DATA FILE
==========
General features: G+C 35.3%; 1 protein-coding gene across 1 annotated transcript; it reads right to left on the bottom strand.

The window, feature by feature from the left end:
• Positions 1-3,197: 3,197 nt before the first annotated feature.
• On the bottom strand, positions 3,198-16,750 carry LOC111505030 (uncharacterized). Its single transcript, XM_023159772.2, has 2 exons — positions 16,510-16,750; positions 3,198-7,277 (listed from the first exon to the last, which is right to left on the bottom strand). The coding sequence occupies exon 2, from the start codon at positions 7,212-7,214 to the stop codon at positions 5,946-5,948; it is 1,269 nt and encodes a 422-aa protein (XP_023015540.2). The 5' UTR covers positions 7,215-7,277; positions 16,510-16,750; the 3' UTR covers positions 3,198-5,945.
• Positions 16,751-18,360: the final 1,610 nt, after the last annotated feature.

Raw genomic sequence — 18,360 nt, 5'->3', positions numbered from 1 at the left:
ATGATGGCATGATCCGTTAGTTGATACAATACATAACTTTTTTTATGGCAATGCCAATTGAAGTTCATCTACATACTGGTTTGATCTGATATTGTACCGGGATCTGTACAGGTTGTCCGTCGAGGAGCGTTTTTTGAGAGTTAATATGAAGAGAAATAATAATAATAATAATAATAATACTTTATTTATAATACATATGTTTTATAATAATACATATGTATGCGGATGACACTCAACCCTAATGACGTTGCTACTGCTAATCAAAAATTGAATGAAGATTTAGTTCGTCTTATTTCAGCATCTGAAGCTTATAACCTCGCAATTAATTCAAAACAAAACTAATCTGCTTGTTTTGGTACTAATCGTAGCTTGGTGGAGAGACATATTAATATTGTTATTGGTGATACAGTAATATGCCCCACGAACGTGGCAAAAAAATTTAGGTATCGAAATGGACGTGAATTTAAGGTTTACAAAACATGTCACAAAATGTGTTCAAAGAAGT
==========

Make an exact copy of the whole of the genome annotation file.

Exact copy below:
General features: G+C 35.3%; 1 protein-coding gene across 1 annotated transcript; it reads right to left on the bottom strand.

The window, feature by feature from the left end:
• Positions 1-3,197: 3,197 nt before the first annotated feature.
• On the bottom strand, positions 3,198-16,750 carry LOC111505030 (uncharacterized). Its single transcript, XM_023159772.2, has 2 exons — positions 16,510-16,750; positions 3,198-7,277 (listed from the first exon to the last, which is right to left on the bottom strand). The coding sequence occupies exon 2, from the start codon at positions 7,212-7,214 to the stop codon at positions 5,946-5,948; it is 1,269 nt and encodes a 422-aa protein (XP_023015540.2). The 5' UTR covers positions 7,215-7,277; positions 16,510-16,750; the 3' UTR covers positions 3,198-5,945.
• Positions 16,751-18,360: the final 1,610 nt, after the last annotated feature.

Raw genomic sequence — 18,360 nt, 5'->3', positions numbered from 1 at the left:
ATGATGGCATGATCCGTTAGTTGATACAATACATAACTTTTTTTATGGCAATGCCAATTGAAGTTCATCTACATACTGGTTTGATCTGATATTGTACCGGGATCTGTACAGGTTGTCCGTCGAGGAGCGTTTTTTGAGAGTTAATATGAAGAGAAATAATAATAATAATAATAATAATACTTTATTTATAATACATATGTTTTATAATAATACATATGTATGCGGATGACACTCAACCCTAATGACGTTGCTACTGCTAATCAAAAATTGAATGAAGATTTAGTTCGTCTTATTTCAGCATCTGAAGCTTATAACCTCGCAATTAATTCAAAACAAAACTAATCTGCTTGTTTTGGTACTAATCGTAGCTTGGTGGAGAGACATATTAATATTGTTATTGGTGATACAGTAATATGCCCCACGAACGTGGCAAAAAAATTTAGGTATCGAAATGGACGTGAATTTAAGGTTTACAAAACATGTCACAAAATGTGTTCAAAGAAGT